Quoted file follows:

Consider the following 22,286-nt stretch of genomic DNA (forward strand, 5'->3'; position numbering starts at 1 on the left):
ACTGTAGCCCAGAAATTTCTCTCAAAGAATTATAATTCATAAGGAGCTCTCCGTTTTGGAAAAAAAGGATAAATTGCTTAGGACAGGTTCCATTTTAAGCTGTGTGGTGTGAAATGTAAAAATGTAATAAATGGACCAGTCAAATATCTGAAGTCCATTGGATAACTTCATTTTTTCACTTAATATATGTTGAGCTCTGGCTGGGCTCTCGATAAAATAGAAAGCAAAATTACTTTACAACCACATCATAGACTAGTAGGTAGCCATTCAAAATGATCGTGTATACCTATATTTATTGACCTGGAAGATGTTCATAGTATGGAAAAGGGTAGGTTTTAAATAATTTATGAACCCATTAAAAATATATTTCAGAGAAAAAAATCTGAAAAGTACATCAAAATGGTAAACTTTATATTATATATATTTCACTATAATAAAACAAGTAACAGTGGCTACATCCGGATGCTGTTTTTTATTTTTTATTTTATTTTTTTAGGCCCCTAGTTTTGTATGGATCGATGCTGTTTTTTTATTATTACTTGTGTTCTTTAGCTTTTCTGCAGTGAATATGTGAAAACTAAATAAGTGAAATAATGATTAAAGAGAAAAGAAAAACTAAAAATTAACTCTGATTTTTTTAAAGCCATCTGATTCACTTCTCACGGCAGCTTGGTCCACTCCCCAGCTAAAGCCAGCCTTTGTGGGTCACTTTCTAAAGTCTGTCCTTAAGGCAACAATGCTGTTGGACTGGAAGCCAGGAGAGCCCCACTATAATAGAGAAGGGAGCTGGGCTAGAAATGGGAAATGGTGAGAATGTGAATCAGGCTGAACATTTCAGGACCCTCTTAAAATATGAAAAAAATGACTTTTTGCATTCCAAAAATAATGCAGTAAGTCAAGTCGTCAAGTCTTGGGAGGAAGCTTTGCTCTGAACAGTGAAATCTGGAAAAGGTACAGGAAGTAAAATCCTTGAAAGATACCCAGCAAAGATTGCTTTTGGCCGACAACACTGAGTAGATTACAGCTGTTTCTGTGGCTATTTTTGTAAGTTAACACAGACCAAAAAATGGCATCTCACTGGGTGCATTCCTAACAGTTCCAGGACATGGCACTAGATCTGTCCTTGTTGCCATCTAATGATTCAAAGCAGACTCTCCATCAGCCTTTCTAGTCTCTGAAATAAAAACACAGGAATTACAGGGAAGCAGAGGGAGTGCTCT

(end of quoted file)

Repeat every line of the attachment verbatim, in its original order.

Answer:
Consider the following 22,286-nt stretch of genomic DNA (forward strand, 5'->3'; position numbering starts at 1 on the left):
ACTGTAGCCCAGAAATTTCTCTCAAAGAATTATAATTCATAAGGAGCTCTCCGTTTTGGAAAAAAAGGATAAATTGCTTAGGACAGGTTCCATTTTAAGCTGTGTGGTGTGAAATGTAAAAATGTAATAAATGGACCAGTCAAATATCTGAAGTCCATTGGATAACTTCATTTTTTCACTTAATATATGTTGAGCTCTGGCTGGGCTCTCGATAAAATAGAAAGCAAAATTACTTTACAACCACATCATAGACTAGTAGGTAGCCATTCAAAATGATCGTGTATACCTATATTTATTGACCTGGAAGATGTTCATAGTATGGAAAAGGGTAGGTTTTAAATAATTTATGAACCCATTAAAAATATATTTCAGAGAAAAAAATCTGAAAAGTACATCAAAATGGTAAACTTTATATTATATATATTTCACTATAATAAAACAAGTAACAGTGGCTACATCCGGATGCTGTTTTTTATTTTTTATTTTATTTTTTTAGGCCCCTAGTTTTGTATGGATCGATGCTGTTTTTTTATTATTACTTGTGTTCTTTAGCTTTTCTGCAGTGAATATGTGAAAACTAAATAAGTGAAATAATGATTAAAGAGAAAAGAAAAACTAAAAATTAACTCTGATTTTTTTAAAGCCATCTGATTCACTTCTCACGGCAGCTTGGTCCACTCCCCAGCTAAAGCCAGCCTTTGTGGGTCACTTTCTAAAGTCTGTCCTTAAGGCAACAATGCTGTTGGACTGGAAGCCAGGAGAGCCCCACTATAATAGAGAAGGGAGCTGGGCTAGAAATGGGAAATGGTGAGAATGTGAATCAGGCTGAACATTTCAGGACCCTCTTAAAATATGAAAAAAATGACTTTTTGCATTCCAAAAATAATGCAGTAAGTCAAGTCGTCAAGTCTTGGGAGGAAGCTTTGCTCTGAACAGTGAAATCTGGAAAAGGTACAGGAAGTAAAATCCTTGAAAGATACCCAGCAAAGATTGCTTTTGGCCGACAACACTGAGTAGATTACAGCTGTTTCTGTGGCTATTTTTGTAAGTTAACACAGACCAAAAAATGGCATCTCACTGGGTGCATTCCTAACAGTTCCAGGACATGGCACTAGATCTGTCCTTGTTGCCATCTAATGATTCAAAGCAGACTCTCCATCAGCCTTTCTAGTCTCTGAAATAAAAACACAGGAATTACAGGGAAGCAGAGGGAGTGCTCT